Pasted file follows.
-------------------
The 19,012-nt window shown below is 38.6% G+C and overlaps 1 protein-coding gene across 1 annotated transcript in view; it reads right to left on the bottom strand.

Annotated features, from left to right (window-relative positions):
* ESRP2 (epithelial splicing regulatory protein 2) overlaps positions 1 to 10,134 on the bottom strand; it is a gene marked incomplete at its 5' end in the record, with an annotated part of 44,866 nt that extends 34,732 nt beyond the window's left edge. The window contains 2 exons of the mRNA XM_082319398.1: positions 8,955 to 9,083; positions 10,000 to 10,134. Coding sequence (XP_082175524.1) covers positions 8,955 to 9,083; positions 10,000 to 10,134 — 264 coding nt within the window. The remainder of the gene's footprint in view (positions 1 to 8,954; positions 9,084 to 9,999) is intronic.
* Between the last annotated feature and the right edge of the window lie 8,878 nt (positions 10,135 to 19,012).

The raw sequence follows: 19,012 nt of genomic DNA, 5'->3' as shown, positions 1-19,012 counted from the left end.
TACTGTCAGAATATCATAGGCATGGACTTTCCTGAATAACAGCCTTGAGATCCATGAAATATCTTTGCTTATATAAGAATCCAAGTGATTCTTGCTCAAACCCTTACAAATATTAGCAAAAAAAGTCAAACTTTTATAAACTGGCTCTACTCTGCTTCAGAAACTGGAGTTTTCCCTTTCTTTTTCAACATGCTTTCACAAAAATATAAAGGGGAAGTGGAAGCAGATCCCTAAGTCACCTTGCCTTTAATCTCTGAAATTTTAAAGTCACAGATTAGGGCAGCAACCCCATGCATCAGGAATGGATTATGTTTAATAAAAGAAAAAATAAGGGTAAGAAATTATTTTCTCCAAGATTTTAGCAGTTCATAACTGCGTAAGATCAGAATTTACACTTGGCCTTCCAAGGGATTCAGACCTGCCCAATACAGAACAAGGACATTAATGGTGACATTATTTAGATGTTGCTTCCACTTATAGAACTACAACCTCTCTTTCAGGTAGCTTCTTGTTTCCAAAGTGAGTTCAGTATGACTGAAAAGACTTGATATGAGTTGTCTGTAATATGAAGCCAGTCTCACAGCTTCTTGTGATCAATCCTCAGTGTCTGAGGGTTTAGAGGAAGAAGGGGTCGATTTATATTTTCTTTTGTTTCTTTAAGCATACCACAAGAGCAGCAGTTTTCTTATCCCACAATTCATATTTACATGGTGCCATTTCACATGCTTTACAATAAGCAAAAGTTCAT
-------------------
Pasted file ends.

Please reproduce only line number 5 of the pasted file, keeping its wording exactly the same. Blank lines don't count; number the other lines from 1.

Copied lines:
The raw sequence follows: 19,012 nt of genomic DNA, 5'->3' as shown, positions 1-19,012 counted from the left end.